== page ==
Most of the characters in The Strongman and the Mermaid wear utilitarian clothing most of the time. But without giving away too much … there are times when women in the book have the opportunity to wear something special. Though this isn’t the dress in the book–its shiny, fabulous, body skimming shape could star in one role in the novel. Be sure to pick up The Strongman and the Mermaid to see how a gorgeous, unusual dress plays a part in the plot!
This gorgeous painting by Gigi Mills “Pink Moon,” inspired a couple threads in the novel The Strongman and the Mermaid. Gigi’s work often includes dark nights and water that reminds me of Pittsburgh and specifically Donora. I don’t get the idea that the artist knows about these places (to the degree she’d paint a night sky of one of them), but to me she captures something that always makes me think of whatever Donora novel I’m working on. In the early to mid 20th century, the mills that lined much of Donora’s shoreline emitted chemicals that played with light and often made for stunning night skies.
Visitors to the Pittsburgh/Donora area when steel was king saw the blast furnaces light the night, the unique and powerful spewing of fire and heat. Seeing the blast stopped first-timers in their tracks. A softer coloring of the sky happened less regularly but could be just as awe-inspiring. Those who lived in these towns up and down the three rivers would see the result of the particles that hung in the air, bending light, painting the atmosphere in colors that occasionally outdid the oppressive smoke and smog. Be sure to pick up your copy of THE STRONGMAN AND THE MERMAID to see how the pink moon figures into the life and times of Lukasz and Mary Musial. https://smile.amazon.com/
In the #strongmanandthemermaid I use Polish and Slavic traditions to give shape to both plot and character development. I do this for two reasons–one is because there are so many lovely, rich events to take advantage of. Need to bring two characters together in order to have them fall in love? How about Shrove Tuesday?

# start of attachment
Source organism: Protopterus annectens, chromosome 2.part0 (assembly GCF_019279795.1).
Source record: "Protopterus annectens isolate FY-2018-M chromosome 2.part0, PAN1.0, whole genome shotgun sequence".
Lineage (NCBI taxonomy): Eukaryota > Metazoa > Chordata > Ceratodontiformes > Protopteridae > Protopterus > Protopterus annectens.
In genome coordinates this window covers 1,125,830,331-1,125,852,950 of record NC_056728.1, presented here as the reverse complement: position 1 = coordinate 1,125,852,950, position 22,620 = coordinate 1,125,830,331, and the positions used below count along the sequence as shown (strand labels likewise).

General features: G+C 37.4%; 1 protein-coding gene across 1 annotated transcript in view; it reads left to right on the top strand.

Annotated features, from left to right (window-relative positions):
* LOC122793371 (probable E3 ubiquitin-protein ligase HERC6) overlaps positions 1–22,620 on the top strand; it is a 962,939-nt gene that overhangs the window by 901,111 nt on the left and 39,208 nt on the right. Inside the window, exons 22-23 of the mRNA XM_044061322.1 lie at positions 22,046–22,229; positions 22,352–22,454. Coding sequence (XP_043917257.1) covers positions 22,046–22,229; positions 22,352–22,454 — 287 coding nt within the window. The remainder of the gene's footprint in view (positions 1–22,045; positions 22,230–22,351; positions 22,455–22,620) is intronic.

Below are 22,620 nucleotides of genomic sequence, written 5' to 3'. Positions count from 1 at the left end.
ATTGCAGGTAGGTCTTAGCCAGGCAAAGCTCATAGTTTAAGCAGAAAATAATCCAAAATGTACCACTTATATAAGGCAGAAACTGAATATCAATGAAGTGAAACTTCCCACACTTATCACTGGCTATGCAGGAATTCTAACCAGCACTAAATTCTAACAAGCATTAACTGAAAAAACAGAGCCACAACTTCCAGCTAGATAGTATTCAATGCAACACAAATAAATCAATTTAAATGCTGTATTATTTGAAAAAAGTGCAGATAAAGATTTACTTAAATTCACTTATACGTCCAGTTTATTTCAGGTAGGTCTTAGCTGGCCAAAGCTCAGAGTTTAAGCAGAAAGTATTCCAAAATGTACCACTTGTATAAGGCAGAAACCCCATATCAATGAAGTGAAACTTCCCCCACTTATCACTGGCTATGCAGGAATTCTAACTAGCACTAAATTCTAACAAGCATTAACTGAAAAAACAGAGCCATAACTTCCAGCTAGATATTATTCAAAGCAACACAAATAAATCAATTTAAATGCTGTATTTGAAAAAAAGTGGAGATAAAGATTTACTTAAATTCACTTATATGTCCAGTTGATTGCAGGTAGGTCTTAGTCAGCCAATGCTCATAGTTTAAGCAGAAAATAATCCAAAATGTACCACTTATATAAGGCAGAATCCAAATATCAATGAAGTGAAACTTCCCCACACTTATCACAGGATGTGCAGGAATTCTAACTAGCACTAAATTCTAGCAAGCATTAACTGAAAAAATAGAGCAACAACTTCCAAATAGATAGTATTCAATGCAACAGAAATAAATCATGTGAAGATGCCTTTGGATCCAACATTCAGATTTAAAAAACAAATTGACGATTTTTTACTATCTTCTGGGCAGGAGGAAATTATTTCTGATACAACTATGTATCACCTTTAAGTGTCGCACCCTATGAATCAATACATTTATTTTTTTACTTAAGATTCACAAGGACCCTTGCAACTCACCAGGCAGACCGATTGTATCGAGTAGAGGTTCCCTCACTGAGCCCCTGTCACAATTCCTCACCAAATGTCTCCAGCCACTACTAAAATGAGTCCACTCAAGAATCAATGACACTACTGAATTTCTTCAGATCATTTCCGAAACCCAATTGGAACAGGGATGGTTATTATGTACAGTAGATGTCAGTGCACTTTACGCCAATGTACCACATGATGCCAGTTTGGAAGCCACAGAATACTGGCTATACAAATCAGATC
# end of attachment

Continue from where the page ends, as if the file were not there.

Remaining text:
Need to show the inner workings of an established family unit and how their decisions impact newcomers? Invite them to Shrove Tuesday! Shrove Tuesday (also Shrove Thursday THROUGH Tuesday), Mardi Gras, Fat Tuesday, and Pancake Day are all differently named traditions that mark the beginning of Lent–a time for quiet reflection and plain eating.
The second reason I am using traditions in my books is because when families moved to America from foreign lands they often flocked to areas of the country and cities where there were others from their homeland.
These clusters of Poles and Slavs, Italians and more were in search of the American Dream but they held tight to the rituals and beliefs that created an immediate sense of belonging in a new place.
I can’t imagine Strongman without these traditions as not only did they lend drama and weight to the book, they give it the authenticity that readers are looking for when they pick up historical fiction. Hope you’re having a wonderful day celebrating in whatever way you like! Fill us in on your traditions!
The good old Farmers’ Almanac https://www.farmersalmanac.com/the-legends-and-lore-of-valentines-day-726 has done a wonderful job of illustrating the legends and lore associated with Valentine’s Day. The Almanac even includes a quiz for people super in love with this special day for sweethearts.
According to Mrs. Sharp’s Traditions: Reviving Victorian Family Celebrations of Comfort & Joy (S.B. Breathnach), Valentine cards “…were among the few tokens that could freely be exchanged between men and women, and much was read between the lines, or in this instance, the hearts and flowers.” Breathnach goes on to discuss the way the degree of elaborate decorations on the cards illustrated the depths of a person’s love for the recipient. The more stuff on a card, the more promising the love.
Things have changed since the coy, secretive Victorian days… Now, overt acts illustrating attraction and desire (special underwear, racy text messages, mutual… well, you get it…) are more likely displayed or sent than a card with hidden messaging.
There’s nothing like the blush of new love. The excitement it brings is perfect for this red-hot holiday. Dr. Seuss said “You know you’re in love when you can’t fall asleep because reality is finally better than your dreams.” That sums up new love perfectly, when as long as a pair is together, nothing else matters. Oh, those days. Can’t you just call up the feeling if you shut your eyes and imagine… Or maybe you’re in the throes of new love now. Oh, those days.
The length of time this exciting stage lasts is different for everyone, but it’s possible for couples to continue to recognize the truth in that statement even as time marches on, sagging our skin, bloating our schedules, and challenging everything that makes early love wonderful. Continuing to see that reality with lover A (or husband 2 and wife 3) is better than some dream, takes a little more consideration after years of being together. Perhaps each person has to play out in his or her mind what it would be like to live without the other. Time together requires many couples to really imagine it, to envision never sharing life’s developments, good and bad, small and large ever again, in order to remind themselves, that though love is different decades later, it’s even richer. Or not…